'The Phantom Rider: Restored Edition' [Blu-ray]
(Buck Jones, Marla Shelton, Diana Gibson, Harry Woods, Frank Larue, et al / Blu-ray / NR / 2020 / VCI Entertainment - MVD Visual)
Overview: Buck Jones, the great king of outdoor adventure drama in his most exciting and mysterious role? Playing a daring lone hand against a band of ruthless outlaws, who stop at nothing to steal control of every ranch in the valley and the fabulous gold mine of one of their victims!
Not even the girl he loved and fought for knew who he was? An amazing series of daring adventures and astounding escapades!
Spine-tingling mystery - breath taking suspense and a thousand thrills!
Blu-ray Verdict: VCI Entertainment now brings us another Classic Cliffhanger, fully restored from a new 2K scan of Universal Pictures' original 35mm film masters and for the for time ever on Blu-ray.
'The Phantom Rider was a 15-episode serial in which Buck Grant, the Phantom Rider, helps rancher, Mary Grayson, fight off a band of outlaws out to seize her property.
1. Dynamite 2. The Maddened Herd 3. The Brink of Disaster 4. The Phantom Rides 5. Trapped by Outlaws 6. Shot Down 7. Stark Terror 8. The Night Attack 9. The Indians Attack 10. Human Targets 11. The Shaft of Doom 12. Flaming Gold 13. Crashing Timbers 14. The Last Chance 15. The Outlaw's Vengeance
OK, so, to set the scene, so to speak, Buck Grant (Jones) is an undercover State Ranger, tasked, with assistance from Judge Holmes (Frank LaRue) with rounding up a gang of outlaws who have been trying to drive ranchers out of the region.
Buck himself poses as what they term a "nester" to hide his connection with the State, but soon thereafter disguises himself - dressed all in white to match his horse Silver - as "The Phantom Rider" (whilst stating that the new get-up will instill a dread of fear in them there outlaws.
As for Buck's "Phantom" disguise, well, in what I can only assume for its time, featuring a masked hero must have been like walking a tightrope on set for the audio engineers as surely that mask tended to muffle the actors' voice? I mean, not only Buck's but his cohorts and the bad guys too, of course.
But from what I can hear now, remastered and restored from the 2K original studio film masters, their voices here today are all crisp and understandable.
Moving on, and whilst embedded at Hidden Valley Ranch (isn't that the same place they make the dressing?!), he quickly ascertains - whilst the owner, Jeff Grayson (Lafe McKee) is off prospecting - that neither his daughter Mary (Marla Shelton) and her friend from the East, Helen Moore (Diana Gibson) appear to be outlaws.
Buck's assistant Spooky (George Cooper) are now embedded further into the ranch which allows more characters to get some screen time, like the wealthy and respected rancher Harvey Delaney (Harry Woods), whose interests seem to include the aforementioned Mary.
So, whilst the outlaws rustle cattle, their goal is to get control of the ranches in the region to profit from the coming of the railroad.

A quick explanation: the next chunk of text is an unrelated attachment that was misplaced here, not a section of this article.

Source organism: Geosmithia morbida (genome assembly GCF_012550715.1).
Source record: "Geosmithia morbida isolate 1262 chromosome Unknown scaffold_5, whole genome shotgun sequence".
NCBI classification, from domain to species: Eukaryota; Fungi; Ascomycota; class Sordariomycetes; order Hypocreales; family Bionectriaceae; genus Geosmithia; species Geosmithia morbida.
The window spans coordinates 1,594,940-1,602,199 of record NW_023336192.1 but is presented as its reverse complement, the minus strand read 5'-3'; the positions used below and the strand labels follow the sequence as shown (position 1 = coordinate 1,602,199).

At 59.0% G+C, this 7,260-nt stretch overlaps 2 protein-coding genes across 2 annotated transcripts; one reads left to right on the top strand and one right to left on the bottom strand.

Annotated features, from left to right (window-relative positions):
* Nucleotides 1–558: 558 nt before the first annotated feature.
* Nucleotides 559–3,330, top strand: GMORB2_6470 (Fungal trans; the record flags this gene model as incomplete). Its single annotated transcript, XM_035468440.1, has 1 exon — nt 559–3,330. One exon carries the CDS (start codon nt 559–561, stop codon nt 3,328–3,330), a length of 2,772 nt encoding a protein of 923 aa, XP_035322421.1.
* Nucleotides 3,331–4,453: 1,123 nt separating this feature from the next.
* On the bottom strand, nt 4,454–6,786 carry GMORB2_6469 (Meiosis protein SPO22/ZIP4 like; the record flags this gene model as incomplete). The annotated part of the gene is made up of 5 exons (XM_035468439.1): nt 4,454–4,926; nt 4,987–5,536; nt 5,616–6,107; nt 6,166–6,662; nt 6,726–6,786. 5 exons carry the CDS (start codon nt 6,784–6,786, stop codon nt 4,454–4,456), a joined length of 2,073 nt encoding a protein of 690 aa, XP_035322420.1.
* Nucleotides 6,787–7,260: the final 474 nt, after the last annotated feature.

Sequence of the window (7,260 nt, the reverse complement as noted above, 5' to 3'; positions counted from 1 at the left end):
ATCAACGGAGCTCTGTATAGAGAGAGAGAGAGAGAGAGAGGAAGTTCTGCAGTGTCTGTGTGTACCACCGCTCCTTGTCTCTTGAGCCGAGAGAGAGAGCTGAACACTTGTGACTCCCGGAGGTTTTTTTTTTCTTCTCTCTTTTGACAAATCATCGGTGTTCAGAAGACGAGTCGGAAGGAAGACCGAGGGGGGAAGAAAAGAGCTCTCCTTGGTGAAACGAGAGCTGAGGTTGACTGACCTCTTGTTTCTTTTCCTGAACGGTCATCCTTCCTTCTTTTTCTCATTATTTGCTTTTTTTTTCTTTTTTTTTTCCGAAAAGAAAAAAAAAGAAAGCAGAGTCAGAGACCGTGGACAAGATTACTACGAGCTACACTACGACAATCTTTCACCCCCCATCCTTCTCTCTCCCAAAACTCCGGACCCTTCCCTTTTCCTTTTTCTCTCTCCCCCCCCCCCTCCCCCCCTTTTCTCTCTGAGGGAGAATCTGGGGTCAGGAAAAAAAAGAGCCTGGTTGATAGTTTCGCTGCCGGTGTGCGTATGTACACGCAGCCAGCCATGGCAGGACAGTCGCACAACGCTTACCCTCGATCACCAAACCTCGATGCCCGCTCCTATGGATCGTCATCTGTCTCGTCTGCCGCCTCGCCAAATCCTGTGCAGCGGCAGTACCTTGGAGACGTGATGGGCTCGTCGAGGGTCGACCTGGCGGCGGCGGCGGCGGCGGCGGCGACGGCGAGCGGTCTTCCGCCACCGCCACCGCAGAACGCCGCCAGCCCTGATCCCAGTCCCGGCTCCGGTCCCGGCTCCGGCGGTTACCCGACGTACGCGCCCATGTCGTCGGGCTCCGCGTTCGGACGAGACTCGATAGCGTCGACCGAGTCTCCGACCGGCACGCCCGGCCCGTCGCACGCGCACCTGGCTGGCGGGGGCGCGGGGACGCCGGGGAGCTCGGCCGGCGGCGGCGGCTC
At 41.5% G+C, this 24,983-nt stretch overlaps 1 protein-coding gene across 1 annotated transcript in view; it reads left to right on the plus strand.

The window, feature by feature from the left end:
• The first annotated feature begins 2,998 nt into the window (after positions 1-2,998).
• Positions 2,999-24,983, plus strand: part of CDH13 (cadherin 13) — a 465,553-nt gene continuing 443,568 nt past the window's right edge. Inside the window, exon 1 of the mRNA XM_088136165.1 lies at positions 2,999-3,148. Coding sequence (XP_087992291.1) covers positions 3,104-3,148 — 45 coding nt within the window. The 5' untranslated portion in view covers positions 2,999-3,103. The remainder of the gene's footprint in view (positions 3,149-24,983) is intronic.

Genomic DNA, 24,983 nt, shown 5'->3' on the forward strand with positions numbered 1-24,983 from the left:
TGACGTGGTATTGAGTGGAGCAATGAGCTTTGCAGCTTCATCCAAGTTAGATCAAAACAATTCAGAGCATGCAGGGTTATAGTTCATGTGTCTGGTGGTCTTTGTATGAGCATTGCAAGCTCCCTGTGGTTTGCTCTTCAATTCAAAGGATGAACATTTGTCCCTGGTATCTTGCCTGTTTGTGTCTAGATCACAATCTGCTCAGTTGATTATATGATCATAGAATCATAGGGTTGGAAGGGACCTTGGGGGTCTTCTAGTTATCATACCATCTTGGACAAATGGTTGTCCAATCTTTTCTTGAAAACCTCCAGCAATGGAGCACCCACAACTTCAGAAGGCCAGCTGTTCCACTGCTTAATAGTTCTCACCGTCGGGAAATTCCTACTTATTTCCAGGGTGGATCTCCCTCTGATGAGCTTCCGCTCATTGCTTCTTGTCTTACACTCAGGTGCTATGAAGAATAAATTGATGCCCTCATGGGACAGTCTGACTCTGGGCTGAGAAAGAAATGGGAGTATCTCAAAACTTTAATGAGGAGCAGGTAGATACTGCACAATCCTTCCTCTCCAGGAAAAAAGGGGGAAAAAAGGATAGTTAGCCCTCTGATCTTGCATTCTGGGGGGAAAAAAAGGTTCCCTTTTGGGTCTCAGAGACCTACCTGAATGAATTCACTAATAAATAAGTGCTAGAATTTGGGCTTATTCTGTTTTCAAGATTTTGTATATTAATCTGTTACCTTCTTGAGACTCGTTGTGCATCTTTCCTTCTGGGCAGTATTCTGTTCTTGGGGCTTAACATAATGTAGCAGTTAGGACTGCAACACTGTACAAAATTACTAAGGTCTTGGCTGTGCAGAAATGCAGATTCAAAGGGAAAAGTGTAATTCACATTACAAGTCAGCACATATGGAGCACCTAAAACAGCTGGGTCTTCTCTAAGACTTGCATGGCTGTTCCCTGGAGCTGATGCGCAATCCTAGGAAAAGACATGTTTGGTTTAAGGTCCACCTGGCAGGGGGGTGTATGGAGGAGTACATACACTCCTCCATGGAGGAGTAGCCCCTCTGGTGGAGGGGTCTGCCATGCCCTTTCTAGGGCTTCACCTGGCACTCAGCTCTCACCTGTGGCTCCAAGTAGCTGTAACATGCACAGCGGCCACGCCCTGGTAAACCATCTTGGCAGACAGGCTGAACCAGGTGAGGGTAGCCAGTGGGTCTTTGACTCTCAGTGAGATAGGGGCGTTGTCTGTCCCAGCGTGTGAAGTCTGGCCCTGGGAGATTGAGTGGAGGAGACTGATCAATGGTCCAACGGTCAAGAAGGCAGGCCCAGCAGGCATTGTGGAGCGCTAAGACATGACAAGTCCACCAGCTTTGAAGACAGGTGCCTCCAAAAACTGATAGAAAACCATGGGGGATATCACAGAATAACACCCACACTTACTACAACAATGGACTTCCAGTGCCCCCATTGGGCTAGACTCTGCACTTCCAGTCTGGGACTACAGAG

Sure, and especially for it's time, 'The Phantom Rider' doesn't exactly have an original plot, but it serves the purpose mighty well, and must have slipped perfectly into the television watching patterns of those tuned in, back in 1936.
Other exponents that propel the storyline, whilst also adding sub-plots and side ventures to fill our minds as we watch, are a gold mine, renegade Indians (from what seems to be, for all intents and purposes, a rather peaceful tribe), Buck getting arrested on a false murder charge, and the appearance of some musical entertainers (Cactus Mack and His Saddle Tramps) - who show up in the saloon and at the ranch several times, but who we only actually hear three songs from.
OK, sure, the action is slow in some places, focusing more on the sub-plots that either distract or waver, according to who they are based around, but with Buck Jones at his finest comedic and dead pan best, the show was always going to be a might fine hit.
Add to that some great performances by the rest of the cast, which includes, in my book, stand outs from Harry Woods and his gang of underlings, and lest we forget the many background actors that had appeared in most all movies and TV shows of this ilk up until that point, and I'm sure all those viewers familiar from other serials and westerns akin to this would not have had one compliant.
As noted, this restored version is sourced from material in Universal's archives, thus the image quality is outstanding, although there are some filtering moments on display; noticeable grain field, albeit one that ebbs and flows.
And, in general, the overall quality of the sound is also very good, with little noise, low distortion and good frequency response. All the dialogue is presented crisply and clearly - even from behind the masks, for the most part - although that would also account for patches of speech that now sound a wee bit hollow, without much resonance, shall we say.
But, in truth, with 90-year old stock like this, we are truly blessed to get what we get, and VCI Entertainment have done an excellent job here in restoring this from the 2K original studio film masters for a whole new generation (or two, or even three!) to enjoy. This is a Full Screen Presentation (1.37:1) enhanced for 16x9 TVs with an AVC encoded 1080p transfer, and with Audio in English LPCM 2.0 Mono.
The 'The Phantom Rider: Restored Edition' [Blu-ray] will be available for the suggested retail price of $19.99.
Official Purchase Link